Entries by Ariel Conn

The U.S. Worldwide Threat Assessment Includes Warnings of Cyber Attacks, Nuclear Weapons, Climate Change, etc.

Last Thursday – just one day before the WannaCry ransomware attack would shut down 16 hospitals in the UK and ultimately hit hundreds of thousands of organizations and individuals in over 150 countries – the Director of National Intelligence, Daniel Coats, released the Worldwide Threat Assessment of the US Intelligence Community. Large-scale cyber attacks are […]

GP-write and the Future of Biology

Imagine going to the airport, but instead of walking through – or waiting in – long and tedious security lines, you could walk through a hallway that looks like a terrarium. No lines or waiting. Just a lush, indoor garden. But these plants aren’t something you can find in your neighbor’s yard – their genes […]

Forget the Cold War – Experts say Nuclear Weapons Are a Bigger Risk Today

Until recently, many Americans believed that nuclear weapons don’t represent the same threat as during the Cold War. However, recent events and aggressive posturing between nuclear nations —especially the U.S., Russia, and North Korea—has increased public awareness and concern. These fears were addressed at a recent MIT conference on nuclear weapons. “The possibility of a […]

Podcast: Climate Change with Brian Toon and Kevin Trenberth

Too often, the media focus their attention on climate-change deniers, and as a result, when scientists speak with the press, it’s almost always a discussion of whether climate change is real. Unfortunately, that can make it harder for those who recognize that climate change is a legitimate threat to fully understand the science and impacts […]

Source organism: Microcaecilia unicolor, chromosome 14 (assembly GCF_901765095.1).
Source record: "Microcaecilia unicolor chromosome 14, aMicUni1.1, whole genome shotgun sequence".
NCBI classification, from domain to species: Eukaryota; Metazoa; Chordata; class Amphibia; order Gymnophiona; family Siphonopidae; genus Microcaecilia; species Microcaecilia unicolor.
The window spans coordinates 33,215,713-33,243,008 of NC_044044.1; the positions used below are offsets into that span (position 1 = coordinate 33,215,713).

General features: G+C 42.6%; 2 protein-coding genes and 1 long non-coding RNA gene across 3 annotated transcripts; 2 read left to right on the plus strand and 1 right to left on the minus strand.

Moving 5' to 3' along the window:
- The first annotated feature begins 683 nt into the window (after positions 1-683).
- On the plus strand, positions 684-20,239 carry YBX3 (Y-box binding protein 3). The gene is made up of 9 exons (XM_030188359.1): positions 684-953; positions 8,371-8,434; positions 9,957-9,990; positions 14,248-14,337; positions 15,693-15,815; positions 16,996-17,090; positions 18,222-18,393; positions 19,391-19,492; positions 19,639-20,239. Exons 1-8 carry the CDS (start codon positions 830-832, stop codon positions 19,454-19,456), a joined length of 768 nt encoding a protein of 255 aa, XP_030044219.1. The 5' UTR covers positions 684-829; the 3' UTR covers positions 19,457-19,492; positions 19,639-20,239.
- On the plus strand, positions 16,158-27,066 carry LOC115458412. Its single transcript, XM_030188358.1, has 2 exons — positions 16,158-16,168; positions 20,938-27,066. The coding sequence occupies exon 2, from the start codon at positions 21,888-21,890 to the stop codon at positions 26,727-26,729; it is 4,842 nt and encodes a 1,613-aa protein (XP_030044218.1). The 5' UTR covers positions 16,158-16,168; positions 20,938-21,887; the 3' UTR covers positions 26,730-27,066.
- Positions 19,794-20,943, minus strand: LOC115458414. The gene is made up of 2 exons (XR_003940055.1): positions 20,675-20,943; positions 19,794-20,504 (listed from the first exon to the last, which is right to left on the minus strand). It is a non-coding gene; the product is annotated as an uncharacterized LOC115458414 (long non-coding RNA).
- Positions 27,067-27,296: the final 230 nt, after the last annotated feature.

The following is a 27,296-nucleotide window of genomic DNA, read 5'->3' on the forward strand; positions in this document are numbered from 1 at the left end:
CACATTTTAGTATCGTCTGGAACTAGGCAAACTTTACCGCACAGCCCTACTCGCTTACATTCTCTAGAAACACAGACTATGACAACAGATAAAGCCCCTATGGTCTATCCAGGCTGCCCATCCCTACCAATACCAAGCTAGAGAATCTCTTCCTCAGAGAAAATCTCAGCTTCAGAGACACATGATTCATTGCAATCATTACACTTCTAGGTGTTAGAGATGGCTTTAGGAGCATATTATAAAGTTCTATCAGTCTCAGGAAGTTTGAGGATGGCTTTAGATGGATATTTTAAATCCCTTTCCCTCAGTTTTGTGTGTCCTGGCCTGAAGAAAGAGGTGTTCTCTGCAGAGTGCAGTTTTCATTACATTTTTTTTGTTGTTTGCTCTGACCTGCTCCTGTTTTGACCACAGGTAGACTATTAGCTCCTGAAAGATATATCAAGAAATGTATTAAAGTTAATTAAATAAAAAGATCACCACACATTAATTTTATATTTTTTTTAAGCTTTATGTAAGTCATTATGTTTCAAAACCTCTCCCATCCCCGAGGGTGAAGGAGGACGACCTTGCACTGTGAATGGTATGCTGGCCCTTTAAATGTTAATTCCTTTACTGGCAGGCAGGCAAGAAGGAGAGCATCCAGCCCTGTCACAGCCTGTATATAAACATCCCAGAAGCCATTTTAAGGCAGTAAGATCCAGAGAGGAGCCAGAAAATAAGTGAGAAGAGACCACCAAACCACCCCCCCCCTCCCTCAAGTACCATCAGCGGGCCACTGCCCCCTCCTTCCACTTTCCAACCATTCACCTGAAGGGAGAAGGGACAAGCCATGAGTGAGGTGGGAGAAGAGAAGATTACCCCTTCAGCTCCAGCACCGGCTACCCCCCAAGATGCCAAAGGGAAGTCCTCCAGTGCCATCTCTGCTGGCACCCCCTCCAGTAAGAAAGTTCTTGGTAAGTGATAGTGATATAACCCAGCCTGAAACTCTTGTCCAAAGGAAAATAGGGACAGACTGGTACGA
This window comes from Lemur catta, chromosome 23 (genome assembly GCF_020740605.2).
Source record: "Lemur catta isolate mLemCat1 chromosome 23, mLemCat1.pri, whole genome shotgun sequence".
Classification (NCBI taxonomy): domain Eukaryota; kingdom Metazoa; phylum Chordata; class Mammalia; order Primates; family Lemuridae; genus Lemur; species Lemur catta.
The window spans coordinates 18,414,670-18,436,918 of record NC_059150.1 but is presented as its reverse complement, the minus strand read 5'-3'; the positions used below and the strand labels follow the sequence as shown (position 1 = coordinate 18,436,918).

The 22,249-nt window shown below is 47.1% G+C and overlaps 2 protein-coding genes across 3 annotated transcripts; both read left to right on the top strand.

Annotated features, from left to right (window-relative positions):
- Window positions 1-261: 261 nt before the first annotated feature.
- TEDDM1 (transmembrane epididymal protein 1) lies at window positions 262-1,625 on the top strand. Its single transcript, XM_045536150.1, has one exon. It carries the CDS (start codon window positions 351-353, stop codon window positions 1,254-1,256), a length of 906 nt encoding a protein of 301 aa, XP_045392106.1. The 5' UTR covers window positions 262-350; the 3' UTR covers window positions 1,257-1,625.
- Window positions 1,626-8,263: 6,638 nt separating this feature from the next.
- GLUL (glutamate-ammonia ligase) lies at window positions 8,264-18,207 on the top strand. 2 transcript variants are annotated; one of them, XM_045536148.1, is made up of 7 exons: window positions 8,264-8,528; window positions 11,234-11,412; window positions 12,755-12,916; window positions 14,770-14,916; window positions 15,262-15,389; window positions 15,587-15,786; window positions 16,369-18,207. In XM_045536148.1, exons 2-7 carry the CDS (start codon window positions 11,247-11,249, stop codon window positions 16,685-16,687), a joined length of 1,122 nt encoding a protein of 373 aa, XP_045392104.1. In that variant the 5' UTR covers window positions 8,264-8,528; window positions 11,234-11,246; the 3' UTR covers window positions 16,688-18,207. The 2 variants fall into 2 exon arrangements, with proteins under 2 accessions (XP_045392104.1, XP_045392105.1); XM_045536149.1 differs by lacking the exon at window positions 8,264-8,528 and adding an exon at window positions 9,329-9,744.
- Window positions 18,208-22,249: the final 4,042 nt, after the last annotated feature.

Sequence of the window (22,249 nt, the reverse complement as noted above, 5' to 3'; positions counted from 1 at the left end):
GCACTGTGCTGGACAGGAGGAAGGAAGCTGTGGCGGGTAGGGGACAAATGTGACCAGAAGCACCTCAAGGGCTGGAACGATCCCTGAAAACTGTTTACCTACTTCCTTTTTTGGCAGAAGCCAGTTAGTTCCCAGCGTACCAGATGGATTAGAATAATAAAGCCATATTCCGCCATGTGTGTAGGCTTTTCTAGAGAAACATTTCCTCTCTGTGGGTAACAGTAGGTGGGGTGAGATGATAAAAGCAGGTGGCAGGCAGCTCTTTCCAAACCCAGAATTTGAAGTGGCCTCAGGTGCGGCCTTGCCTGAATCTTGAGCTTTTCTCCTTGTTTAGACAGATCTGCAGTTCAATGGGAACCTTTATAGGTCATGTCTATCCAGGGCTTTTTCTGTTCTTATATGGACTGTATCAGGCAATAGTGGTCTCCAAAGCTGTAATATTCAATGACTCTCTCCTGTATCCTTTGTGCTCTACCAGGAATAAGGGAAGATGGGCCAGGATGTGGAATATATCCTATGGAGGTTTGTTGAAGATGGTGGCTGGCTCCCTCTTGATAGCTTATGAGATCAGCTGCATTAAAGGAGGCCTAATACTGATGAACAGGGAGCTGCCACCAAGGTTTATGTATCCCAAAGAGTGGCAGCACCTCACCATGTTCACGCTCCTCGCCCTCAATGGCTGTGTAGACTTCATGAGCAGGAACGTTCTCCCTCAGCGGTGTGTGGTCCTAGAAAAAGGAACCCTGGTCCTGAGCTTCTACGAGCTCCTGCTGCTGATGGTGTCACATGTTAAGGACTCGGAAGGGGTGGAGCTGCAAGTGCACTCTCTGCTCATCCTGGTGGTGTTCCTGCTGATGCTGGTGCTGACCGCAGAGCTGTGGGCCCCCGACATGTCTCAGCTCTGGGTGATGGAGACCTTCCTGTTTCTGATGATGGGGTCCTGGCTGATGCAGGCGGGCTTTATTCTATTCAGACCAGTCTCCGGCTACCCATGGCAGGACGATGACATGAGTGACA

John C. Havens Interview

The following is an interview with John C. Havens about the Beneficial AI 2017 conference and The Asilomar Principles that it produced. Havens is the Executive Director of The IEEE Global Initiative for Ethical Considerations in Artificial Intelligence and Autonomous Systems. He is the author of Heartificial Intelligence: Embracing Our Humanity to Maximize Machines and Hacking H(app)iness – Why […]

Susan Schneider Interview

The following is an interview with Susan Schneider about the Beneficial AI 2017 conference and The Asilomar Principles that it produced. Schneider is a philosopher and cognitive scientist at the University of Connecticut, YHouse (NY) and the Institute for Advanced Study in Princeton, NJ. Q. Explain what you think of the following principles: 4) Research Culture: A culture of […]

Patrick Lin Interview

The following is an interview with Patrick Lin about the Beneficial AI 2017 conference and The Asilomar Principles that it produced. Lin is the director of the Ethics + Emerging Sciences Group, based at California Polytechnic State University, San Luis Obispo, where he is an associate philosophy professor. He regularly gives invited briefings to industry, media, and […]

Podcast: Law and Ethics of Artificial Intelligence